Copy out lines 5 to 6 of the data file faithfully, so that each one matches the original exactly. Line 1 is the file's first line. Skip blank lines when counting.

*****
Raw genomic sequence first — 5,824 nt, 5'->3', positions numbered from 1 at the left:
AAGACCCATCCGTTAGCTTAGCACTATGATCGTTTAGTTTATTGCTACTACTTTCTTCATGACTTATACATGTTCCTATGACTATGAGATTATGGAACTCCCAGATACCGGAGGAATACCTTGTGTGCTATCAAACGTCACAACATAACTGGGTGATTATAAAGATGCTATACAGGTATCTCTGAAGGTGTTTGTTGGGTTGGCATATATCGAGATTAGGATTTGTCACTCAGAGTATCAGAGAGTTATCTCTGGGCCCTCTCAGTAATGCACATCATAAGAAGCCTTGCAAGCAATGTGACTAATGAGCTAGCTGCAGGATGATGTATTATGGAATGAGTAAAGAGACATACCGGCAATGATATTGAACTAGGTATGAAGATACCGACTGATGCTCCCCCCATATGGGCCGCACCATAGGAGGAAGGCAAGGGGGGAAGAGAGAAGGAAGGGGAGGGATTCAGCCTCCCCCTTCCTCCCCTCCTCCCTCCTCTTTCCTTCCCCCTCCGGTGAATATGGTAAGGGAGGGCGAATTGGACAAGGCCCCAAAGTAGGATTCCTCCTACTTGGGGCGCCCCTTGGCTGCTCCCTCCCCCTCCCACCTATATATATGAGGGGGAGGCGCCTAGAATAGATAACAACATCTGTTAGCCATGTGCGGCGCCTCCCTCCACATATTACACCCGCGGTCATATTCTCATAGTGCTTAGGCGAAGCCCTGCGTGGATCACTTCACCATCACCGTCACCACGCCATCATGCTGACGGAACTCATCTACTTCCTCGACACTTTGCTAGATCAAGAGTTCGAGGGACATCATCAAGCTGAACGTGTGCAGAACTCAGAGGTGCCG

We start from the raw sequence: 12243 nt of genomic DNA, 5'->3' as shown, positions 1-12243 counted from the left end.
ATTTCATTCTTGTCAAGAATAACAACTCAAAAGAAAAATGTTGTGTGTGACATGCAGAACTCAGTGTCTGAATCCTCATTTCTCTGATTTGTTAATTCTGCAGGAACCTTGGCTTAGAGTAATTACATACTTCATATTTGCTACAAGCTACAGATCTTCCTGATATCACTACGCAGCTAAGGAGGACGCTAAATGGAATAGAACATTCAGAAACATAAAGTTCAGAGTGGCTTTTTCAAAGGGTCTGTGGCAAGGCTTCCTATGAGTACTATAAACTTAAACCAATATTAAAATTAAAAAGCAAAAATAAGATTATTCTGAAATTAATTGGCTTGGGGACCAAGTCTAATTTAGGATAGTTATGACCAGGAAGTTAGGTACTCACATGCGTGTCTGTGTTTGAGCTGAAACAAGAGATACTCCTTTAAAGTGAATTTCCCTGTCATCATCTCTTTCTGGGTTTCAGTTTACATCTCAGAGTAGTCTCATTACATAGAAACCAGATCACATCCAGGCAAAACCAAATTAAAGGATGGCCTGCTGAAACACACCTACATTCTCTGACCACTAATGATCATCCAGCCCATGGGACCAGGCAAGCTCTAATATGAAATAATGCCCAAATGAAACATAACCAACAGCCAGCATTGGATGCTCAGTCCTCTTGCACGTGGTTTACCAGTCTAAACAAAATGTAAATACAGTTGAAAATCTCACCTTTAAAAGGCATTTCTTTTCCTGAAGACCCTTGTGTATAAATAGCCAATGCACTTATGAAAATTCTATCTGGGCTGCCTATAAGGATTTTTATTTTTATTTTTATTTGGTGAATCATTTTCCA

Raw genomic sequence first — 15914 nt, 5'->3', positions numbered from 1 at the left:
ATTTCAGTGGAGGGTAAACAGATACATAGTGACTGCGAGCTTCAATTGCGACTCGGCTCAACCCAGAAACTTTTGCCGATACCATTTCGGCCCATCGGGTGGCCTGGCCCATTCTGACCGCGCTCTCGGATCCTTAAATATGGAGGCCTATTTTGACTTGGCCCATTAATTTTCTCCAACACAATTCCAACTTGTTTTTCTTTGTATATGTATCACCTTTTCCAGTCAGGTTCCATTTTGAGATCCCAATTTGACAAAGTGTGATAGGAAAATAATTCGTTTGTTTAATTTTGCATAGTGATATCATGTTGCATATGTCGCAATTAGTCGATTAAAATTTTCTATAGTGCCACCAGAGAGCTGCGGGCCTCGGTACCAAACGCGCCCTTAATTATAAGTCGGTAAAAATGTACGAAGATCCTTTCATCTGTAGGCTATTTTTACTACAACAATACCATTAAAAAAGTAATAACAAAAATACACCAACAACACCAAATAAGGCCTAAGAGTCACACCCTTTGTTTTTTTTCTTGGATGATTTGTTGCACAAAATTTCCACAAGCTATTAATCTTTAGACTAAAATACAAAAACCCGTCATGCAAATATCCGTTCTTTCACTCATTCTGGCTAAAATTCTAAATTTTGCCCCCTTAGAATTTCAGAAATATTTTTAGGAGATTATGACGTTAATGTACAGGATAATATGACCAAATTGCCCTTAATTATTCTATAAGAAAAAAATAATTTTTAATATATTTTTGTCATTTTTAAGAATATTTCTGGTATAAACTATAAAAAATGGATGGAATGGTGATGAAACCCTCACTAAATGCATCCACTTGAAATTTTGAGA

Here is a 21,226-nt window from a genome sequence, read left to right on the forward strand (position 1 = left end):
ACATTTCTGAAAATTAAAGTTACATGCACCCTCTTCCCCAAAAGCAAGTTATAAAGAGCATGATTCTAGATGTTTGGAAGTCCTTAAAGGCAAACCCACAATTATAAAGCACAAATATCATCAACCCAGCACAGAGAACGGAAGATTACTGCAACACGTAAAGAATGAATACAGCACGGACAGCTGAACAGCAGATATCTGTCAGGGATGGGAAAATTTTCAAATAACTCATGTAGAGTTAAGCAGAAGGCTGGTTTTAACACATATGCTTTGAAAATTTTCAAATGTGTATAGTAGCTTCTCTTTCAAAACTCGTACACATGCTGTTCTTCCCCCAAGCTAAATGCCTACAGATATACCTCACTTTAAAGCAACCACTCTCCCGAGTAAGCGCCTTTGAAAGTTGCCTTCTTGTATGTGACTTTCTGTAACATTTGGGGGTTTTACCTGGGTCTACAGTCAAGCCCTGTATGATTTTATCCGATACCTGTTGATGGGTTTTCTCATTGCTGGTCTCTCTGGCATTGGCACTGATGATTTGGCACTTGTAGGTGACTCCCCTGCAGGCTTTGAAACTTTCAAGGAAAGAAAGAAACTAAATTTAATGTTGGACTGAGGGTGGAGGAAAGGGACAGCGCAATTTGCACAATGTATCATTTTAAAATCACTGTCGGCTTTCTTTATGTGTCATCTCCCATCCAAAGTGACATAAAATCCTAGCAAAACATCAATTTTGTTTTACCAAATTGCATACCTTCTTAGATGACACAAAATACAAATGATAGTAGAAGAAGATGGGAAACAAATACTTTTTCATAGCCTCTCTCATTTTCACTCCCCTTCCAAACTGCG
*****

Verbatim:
Raw genomic sequence first — 15914 nt, 5'->3', positions numbered from 1 at the left:
ATTTCAGTGGAGGGTAAACAGATACATAGTGACTGCGAGCTTCAATTGCGACTCGGCTCAACCCAGAAACTTTTGCCGATACCATTTCGGCCCATCGGGTGGCCTGGCCCATTCTGACCGCGCTCTCGGATCCTTAAATATGGAGGCCTATTTTGACTTGGCCCATTAATTTTCTCCAACACAATTCCAACTTGTTTTTCTTTGTATATGTATCACCTTTTCCAGTCAGGTTCCATTTTGAGATCCCAATTTGACAAAGTGTGATAGGAAAATAATTCGTTTGTTTAATTTTGCATAGTGATATCATGTTGCATATGTCGCAATTAGTCGATTAAAATTTTCTATAGTGCCACCAGAGAGCTGCGGGCCTCGGTACCAAACGCGCCCTTAATTATAAGTCGGTAAAAATGTACGAAGATCCTTTCATCTGTAGGCTATTTTTACTACAACAATACCATTAAAAAAGTAATAACAAAAATACACCAACAACACCAAATAAGGCCTAAGAGTCACACCCTTTGTTTTTTTTCTTGGATGATTTGTTGCACAAAATTTCCACAAGCTATTAATCTTTAGACTAAAATACAAAAACCCGTCATGCAAATATCCGTTCTTTCACTCATTCTGGCTAAAATTCTAAATTTTGCCCCCTTAGAATTTCAGAAATATTTTTAGGAGATTATGACGTTAATGTACAGGATAATATGACCAAATTGCCCTTAATTATTCTATAAGAAAAAAATAATTTTTAATATATTTTTGTCATTTTTAAGAATATTTCTGGTATAAACTATAAAAAATGGATGGAATGGTGATGAAACCCTCACTAAATGCATCCACTTGAAATTTTGAGA